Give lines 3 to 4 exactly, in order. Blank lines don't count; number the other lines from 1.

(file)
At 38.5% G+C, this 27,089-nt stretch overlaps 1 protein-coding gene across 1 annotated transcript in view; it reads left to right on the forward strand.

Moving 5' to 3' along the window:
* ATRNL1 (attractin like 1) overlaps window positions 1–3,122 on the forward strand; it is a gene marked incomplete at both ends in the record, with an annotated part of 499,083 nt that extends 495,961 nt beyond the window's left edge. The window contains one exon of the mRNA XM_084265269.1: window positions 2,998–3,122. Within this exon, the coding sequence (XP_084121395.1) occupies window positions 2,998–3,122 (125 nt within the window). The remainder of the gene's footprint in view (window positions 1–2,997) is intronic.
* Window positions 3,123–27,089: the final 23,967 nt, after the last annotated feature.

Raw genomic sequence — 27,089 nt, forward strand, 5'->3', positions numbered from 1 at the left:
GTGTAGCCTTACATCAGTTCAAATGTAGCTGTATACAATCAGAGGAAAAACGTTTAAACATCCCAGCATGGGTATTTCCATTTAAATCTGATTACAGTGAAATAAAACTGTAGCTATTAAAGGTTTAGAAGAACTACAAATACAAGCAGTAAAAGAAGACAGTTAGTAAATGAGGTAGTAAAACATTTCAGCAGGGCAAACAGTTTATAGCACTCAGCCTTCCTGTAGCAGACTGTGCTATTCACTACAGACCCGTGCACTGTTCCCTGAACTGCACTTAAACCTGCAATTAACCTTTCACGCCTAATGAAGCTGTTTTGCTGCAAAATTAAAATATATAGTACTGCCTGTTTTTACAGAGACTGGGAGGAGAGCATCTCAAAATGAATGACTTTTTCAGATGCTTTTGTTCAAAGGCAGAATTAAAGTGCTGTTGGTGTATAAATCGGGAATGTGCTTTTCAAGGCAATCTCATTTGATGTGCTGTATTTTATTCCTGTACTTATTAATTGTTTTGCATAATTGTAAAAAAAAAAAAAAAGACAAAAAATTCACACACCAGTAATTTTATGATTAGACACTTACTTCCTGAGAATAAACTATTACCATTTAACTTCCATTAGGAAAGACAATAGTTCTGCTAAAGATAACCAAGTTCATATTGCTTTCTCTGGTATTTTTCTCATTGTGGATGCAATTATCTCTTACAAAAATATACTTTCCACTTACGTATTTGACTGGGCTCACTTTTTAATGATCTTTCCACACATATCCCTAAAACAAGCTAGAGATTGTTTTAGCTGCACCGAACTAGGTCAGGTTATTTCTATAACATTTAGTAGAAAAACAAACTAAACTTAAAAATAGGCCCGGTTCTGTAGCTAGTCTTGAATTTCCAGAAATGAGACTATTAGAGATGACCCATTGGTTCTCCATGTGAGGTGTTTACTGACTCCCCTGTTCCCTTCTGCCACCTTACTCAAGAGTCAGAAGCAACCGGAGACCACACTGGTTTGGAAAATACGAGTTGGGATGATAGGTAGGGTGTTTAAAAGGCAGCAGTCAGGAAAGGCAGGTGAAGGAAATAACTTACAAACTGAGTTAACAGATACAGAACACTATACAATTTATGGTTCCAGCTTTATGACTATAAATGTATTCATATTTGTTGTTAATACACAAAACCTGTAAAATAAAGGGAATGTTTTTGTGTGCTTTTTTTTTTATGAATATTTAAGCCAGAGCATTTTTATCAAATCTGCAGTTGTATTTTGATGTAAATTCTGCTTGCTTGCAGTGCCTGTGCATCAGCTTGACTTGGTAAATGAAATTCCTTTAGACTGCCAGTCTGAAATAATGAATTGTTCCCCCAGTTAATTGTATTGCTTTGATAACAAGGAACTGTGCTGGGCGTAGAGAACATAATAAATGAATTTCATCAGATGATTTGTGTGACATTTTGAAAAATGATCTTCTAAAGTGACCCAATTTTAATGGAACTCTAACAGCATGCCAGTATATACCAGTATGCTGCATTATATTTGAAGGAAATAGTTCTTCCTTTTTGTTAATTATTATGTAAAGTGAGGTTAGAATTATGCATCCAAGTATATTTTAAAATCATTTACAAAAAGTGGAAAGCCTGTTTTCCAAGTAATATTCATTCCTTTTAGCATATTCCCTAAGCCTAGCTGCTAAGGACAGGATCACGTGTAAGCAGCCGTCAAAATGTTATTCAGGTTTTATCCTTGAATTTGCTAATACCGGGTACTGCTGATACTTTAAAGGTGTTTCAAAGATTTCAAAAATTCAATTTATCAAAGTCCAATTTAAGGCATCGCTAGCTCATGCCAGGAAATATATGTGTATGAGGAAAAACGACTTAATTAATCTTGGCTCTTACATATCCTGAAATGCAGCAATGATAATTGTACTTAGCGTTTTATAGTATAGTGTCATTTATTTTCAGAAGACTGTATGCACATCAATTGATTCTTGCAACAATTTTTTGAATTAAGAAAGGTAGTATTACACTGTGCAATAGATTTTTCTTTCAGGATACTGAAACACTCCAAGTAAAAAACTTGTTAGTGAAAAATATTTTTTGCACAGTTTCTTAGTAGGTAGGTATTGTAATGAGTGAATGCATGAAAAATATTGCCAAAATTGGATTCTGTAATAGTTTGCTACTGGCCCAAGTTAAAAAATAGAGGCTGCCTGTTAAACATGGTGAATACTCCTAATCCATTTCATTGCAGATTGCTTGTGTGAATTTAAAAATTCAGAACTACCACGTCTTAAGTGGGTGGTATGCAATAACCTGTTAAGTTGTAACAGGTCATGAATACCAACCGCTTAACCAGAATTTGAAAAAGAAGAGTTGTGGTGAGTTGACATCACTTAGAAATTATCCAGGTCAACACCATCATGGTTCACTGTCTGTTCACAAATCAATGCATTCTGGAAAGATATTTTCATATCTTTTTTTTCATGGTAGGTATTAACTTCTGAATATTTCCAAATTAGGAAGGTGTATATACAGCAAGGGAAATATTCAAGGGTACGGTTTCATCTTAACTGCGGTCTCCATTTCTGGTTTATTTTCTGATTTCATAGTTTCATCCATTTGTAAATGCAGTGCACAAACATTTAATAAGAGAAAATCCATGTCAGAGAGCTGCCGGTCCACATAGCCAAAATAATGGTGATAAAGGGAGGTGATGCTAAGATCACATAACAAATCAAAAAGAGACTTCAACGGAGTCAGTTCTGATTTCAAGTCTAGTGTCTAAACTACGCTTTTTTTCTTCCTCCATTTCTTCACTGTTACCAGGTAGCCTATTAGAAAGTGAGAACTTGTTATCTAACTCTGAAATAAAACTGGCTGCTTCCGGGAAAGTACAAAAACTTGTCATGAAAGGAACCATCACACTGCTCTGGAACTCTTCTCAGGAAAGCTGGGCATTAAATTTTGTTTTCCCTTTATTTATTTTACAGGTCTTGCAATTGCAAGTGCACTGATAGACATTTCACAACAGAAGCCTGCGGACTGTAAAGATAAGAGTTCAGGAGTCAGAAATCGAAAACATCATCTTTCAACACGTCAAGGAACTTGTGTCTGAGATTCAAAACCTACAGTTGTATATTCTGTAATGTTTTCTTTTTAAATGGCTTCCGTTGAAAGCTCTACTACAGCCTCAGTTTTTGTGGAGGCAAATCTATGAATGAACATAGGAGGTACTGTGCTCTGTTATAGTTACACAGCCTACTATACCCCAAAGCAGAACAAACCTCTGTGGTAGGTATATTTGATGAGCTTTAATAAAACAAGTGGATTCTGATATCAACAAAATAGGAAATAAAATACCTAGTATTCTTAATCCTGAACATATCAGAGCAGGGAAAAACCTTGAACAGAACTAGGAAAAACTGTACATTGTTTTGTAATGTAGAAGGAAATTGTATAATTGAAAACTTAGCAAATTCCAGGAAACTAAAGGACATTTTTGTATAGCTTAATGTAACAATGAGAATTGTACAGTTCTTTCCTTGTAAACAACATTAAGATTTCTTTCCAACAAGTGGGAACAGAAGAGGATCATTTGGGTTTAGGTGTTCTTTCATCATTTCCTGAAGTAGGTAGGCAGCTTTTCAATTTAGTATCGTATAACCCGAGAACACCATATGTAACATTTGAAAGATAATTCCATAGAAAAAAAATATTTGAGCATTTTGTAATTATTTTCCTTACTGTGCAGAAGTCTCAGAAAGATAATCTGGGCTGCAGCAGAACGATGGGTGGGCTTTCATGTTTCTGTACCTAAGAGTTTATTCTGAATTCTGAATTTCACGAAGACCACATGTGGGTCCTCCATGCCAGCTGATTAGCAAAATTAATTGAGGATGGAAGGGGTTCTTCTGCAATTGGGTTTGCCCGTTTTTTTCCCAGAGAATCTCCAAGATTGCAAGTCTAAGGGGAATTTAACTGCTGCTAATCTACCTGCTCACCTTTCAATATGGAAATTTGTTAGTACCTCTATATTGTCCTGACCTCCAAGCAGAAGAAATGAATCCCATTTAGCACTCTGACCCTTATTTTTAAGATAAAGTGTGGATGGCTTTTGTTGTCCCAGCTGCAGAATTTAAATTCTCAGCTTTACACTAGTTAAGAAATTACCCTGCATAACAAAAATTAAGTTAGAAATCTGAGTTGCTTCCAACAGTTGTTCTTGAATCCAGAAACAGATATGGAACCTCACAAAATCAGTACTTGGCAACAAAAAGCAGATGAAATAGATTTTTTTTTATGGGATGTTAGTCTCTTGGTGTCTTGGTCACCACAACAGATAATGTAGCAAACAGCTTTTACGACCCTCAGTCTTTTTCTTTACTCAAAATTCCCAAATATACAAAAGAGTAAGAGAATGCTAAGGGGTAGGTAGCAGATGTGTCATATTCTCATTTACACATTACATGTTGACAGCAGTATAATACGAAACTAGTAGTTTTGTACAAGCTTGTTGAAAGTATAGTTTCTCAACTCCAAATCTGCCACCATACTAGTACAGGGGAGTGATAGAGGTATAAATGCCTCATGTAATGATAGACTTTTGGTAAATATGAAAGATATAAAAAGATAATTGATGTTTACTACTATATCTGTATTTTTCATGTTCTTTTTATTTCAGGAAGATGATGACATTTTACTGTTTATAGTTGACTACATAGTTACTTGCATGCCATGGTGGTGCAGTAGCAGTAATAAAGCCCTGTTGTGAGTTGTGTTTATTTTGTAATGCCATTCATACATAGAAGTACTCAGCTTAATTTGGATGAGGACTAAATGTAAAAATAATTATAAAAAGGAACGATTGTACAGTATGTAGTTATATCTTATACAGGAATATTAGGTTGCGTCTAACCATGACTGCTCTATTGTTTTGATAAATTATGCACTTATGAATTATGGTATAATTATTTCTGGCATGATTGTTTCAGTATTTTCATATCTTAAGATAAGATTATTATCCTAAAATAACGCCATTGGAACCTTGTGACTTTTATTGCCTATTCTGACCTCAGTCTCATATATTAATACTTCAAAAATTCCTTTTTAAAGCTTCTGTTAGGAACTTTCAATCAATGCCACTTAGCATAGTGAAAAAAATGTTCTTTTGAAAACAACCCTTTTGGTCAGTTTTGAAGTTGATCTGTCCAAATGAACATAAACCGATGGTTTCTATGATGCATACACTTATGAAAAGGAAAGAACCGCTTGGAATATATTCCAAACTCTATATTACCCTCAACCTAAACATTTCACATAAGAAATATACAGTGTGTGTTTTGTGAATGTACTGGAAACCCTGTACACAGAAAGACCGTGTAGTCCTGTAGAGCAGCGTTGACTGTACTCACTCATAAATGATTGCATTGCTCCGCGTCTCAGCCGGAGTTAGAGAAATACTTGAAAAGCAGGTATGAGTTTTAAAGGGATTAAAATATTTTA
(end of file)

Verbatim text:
* ATRNL1 (attractin like 1) overlaps window positions 1–3,122 on the forward strand; it is a gene marked incomplete at both ends in the record, with an annotated part of 499,083 nt that extends 495,961 nt beyond the window's left edge. The window contains one exon of the mRNA XM_084265269.1: window positions 2,998–3,122. Within this exon, the coding sequence (XP_084121395.1) occupies window positions 2,998–3,122 (125 nt within the window). The remainder of the gene's footprint in view (window positions 1–2,997) is intronic.
* Window positions 3,123–27,089: the final 23,967 nt, after the last annotated feature.